Most forward-thinking professional service firms are acutely aware of the need for more quality content. But far fewer have a formal content marketing strategy to help them create it.
This often leads to an urgent desire for a client magazine or research report. Starting here, at the channel, is too late.
Going back to the basics and reviewing what you want, from whom and why may seem obvious enough to go unsaid, but pulling in different directions will have serious implications for the effectiveness of content.
Question everything ...
Begin by looking at your structure, goals and priorities as an outsider would. Question accepted assumptions such as ‘we provide everything that a client might need’. Instead, think about which services you specifically want to provide to that client, and where you might have the edge over the competition.
Your marketing literature might state that you provide a full range of legal services for corporates based in the northwest of England for instance. Your finance director might add that you make 90% of your profits from employment and commercial contracts. And your business development team may argue that you win one out of five tenders for employment work and four out of five tenders for commercial contracts.
A content marketing programme built around the assumptions in your marketing literature would necessarily have to spread itself thinly to cover all services. Yet, structure it around the latter and you could focus on a single topic.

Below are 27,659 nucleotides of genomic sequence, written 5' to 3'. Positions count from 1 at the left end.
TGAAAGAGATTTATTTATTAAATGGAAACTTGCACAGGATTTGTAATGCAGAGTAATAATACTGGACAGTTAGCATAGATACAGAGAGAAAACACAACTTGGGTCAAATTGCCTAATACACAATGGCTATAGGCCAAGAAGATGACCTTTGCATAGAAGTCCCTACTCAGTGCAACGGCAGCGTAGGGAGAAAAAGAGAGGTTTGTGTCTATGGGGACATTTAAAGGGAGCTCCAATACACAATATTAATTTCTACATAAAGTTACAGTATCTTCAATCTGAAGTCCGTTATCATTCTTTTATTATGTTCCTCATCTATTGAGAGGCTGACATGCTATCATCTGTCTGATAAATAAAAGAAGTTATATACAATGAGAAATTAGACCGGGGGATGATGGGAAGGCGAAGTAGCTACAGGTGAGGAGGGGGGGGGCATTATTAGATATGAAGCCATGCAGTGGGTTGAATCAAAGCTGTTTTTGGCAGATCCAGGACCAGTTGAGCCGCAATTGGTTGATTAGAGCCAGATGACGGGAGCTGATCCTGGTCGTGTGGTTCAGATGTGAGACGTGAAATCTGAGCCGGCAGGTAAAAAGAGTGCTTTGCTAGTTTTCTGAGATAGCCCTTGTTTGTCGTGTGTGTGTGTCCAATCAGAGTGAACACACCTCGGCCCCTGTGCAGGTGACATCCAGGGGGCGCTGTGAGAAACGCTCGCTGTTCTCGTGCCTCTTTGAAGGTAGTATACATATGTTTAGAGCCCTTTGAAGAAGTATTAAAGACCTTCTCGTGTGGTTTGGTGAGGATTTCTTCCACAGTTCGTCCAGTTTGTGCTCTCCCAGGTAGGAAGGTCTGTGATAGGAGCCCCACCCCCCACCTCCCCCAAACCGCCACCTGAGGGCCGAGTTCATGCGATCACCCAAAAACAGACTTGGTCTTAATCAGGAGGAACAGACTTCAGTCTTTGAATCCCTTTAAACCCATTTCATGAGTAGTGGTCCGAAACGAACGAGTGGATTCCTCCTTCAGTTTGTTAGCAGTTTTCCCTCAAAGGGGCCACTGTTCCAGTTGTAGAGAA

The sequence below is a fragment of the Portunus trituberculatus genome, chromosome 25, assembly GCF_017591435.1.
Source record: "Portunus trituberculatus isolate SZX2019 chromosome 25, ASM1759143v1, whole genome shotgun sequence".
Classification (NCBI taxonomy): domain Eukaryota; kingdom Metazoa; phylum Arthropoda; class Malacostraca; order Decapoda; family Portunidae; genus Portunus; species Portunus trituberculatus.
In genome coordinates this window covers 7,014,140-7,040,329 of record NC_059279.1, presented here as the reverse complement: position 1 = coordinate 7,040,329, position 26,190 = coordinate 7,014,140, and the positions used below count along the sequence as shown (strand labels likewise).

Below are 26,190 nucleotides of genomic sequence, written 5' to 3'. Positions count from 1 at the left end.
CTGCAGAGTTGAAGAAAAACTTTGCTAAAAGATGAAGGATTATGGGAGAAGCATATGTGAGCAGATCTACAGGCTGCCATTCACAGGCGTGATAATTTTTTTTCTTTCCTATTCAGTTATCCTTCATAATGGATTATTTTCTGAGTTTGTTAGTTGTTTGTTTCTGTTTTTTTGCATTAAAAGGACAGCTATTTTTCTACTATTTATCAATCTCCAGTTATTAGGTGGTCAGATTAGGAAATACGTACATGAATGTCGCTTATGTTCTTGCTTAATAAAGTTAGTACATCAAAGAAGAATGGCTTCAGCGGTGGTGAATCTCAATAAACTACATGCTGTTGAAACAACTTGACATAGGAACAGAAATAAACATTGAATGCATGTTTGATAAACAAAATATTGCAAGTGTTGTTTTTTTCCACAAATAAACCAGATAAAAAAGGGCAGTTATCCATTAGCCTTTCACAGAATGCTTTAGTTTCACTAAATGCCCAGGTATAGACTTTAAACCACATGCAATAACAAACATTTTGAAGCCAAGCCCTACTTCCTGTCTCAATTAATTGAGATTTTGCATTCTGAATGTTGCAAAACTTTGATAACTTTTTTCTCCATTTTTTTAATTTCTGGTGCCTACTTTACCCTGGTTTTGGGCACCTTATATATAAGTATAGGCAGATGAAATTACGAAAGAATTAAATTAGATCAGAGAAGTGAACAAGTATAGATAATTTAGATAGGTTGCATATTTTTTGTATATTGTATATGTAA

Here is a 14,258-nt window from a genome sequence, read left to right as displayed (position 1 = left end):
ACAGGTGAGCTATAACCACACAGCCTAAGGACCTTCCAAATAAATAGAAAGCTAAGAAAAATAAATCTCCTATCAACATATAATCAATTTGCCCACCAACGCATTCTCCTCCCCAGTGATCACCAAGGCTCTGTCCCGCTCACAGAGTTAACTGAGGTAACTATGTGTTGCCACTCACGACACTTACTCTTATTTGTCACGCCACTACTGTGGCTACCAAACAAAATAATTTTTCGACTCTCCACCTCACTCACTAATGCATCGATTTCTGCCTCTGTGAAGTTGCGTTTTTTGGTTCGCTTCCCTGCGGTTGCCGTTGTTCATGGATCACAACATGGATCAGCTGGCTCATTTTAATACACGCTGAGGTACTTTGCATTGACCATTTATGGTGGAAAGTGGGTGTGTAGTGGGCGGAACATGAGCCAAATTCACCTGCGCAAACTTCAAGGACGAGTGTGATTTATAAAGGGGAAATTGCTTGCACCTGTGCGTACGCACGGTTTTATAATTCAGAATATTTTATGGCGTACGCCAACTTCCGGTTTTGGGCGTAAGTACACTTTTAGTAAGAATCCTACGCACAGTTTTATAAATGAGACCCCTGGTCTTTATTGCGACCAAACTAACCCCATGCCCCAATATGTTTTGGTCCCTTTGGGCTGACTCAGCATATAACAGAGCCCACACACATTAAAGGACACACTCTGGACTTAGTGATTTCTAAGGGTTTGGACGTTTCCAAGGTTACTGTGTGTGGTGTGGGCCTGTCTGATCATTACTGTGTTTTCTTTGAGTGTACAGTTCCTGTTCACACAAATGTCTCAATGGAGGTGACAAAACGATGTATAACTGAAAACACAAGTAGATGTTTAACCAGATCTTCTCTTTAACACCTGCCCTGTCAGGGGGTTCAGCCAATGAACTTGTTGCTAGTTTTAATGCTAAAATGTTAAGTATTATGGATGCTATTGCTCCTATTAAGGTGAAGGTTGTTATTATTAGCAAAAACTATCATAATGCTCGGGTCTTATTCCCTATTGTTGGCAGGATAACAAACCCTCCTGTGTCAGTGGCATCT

... and everyone
This should naturally lead on to your target audience: your clients and prospects. Client profiles are useful tools for some of the more basic data such as sector, size, geography and job title, but the most useful information comes from interrogating those at the coal face: the client relationship managers.
They will be able to provide insight into the actions that trigger a purchase of your services and highlight the real decision makers and the level of technical detail that will be needed. Are you talking to technical folk with a detailed understanding of what you do? Or an FD more focused on the impact of your services on the bottom line?
The focus of your content will obviously change depending on the audience. And knowledge of how these people consume information will also help to influence your format.
… including yourself
Armed with this knowledge you should then analyse the business development pipeline and prioritise where content can help you the most.
If your problem is not enough prospects coming into the hopper then you may want to focus on blog posts or articles identifying the issues keeping your clients awake at night, and where the kind of solution your firm provides can help. If you have a lot of prospects coming into the pipeline but little success at conversion, you may want to focus on content that differentiates your firm, such as case studies, partner biographies and service descriptions.
Fully exploring business objectives, audience profiles and your business development pipeline should be enough to identify what you want to write about, the type of content you should write, and the business purpose of the content. You can then commence writing in a rational, structured manner.